New data from S&P Global Market Intelligence shows that Russia has been increasing coal shipments to China.
In the first 28 days of June, Russian seaborne coal deliveries to China increased by over 50% compared to the same period last year. Russian seaborne supplies to China increased by 20% in May.
China's domestic production has increased. The latest data from the National Bureau of Statistics of China shows that in the first five months of the year, coal production rose 10.4% year-on-year, while imports fell by 13.6%.
The associate director of S&P Global Market Intelligence said that China has been buying more Russian coal since May.
Russia has offered steep discounts on coal prices.
Russia is a major coal exporting country. After Japan banned Russian imports of coal, Moscow was forced to sell it at a reduced price.
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Coal imports into mainland China were lower due to the implementation of a strict zero carbon dioxide policy.
Record-high international coal prices, as well as increasing domestic coal production in China, were responsible.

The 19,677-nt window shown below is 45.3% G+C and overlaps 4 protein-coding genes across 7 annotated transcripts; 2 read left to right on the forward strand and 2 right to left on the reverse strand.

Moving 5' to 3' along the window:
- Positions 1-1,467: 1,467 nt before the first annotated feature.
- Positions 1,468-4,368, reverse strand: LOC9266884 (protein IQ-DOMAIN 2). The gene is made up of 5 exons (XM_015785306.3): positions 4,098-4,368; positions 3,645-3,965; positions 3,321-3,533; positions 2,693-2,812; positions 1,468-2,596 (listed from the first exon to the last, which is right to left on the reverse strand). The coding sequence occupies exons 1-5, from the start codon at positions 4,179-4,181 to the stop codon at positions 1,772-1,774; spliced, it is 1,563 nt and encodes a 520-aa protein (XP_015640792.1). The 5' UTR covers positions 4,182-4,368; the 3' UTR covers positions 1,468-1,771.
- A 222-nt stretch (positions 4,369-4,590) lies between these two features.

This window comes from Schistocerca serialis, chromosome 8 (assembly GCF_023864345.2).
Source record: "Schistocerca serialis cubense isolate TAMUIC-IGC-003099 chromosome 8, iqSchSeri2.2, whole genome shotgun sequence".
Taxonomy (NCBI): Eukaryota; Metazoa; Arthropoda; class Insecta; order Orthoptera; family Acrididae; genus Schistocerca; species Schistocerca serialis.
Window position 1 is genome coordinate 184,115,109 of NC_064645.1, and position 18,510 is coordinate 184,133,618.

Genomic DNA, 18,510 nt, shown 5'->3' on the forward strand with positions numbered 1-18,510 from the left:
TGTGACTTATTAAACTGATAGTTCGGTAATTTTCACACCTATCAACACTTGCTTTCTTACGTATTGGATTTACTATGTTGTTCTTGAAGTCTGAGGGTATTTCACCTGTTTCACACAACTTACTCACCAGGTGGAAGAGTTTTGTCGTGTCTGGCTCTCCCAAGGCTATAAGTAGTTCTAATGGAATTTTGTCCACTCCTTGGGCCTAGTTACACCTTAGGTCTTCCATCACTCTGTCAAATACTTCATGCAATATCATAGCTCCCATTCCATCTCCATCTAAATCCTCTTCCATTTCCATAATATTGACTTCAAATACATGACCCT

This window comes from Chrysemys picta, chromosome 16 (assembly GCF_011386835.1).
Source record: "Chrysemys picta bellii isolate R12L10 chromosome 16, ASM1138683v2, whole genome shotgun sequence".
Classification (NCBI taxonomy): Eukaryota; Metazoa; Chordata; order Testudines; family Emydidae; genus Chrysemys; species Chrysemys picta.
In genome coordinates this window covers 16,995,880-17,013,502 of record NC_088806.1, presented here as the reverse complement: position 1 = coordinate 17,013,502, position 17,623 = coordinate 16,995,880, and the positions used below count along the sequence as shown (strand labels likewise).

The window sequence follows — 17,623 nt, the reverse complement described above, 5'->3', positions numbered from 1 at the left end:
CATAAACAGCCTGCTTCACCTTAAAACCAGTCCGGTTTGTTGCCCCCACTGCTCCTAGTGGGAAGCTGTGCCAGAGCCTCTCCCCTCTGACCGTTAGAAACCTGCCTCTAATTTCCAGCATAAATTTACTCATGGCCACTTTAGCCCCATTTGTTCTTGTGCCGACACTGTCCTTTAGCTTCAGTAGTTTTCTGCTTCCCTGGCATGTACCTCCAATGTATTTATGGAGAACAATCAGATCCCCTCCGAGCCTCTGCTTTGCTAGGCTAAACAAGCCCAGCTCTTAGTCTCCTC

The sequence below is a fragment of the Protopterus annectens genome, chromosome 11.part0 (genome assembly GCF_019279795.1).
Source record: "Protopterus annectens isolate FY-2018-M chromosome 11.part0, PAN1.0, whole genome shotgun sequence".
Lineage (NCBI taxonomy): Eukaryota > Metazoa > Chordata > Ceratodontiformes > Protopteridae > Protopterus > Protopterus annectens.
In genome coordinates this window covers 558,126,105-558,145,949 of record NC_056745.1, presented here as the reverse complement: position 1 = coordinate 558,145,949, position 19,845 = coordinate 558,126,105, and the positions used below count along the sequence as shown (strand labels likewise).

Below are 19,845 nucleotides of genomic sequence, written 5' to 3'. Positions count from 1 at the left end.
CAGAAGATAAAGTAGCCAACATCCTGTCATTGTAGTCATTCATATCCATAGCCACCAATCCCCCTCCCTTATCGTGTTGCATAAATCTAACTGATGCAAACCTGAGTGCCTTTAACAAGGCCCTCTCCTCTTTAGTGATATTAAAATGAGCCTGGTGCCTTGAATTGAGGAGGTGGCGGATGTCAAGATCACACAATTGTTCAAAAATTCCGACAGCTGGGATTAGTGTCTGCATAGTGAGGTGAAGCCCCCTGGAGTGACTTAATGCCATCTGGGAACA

Russian seaborne coal shipments to China in March fell 40% year-on-year, as Omicron outbreak took hold in China, before they picked up in April as discounts in Russian coal kicked in.
The Group of Seven wealthy countries pledged to move away from Russian energy as they stepped up sanctions on Russia.
The European Union imposed a ban on Russian coal in its fifth package of sanctions in April but it has been pushed back to August.
The G-7 nations reinforced their support for Ukraine. There was a proposal to cap the price of Russian oil.
Russia's war on Ukraine has led to a rise in oil prices this year.
The market will be keeping a very watchful eye on third quarter demand from China as a rise in demand here could see international coal prices rise to unimaginable levels.
Major oil companies are no longer buying Russian oil. The European Union plans to reduce its oil imports from Russia.
Coal shipments from Russia and Indonesia are expected to increase in the second quarter, according to S&P Global Market Intelligence.
All eyes will be on China to see if it will ramp up coal imports as the economy reopens and Covid travel restrictions are relaxed.
Coal prices could go up due to increased demand from China.
International coal prices could rise to unimaginable levels if demand from China increases in the third quarter.
After China imposed restrictions on Australian coal in 2020, Indonesia, Russia and Mongolia became the top coal suppliers to China.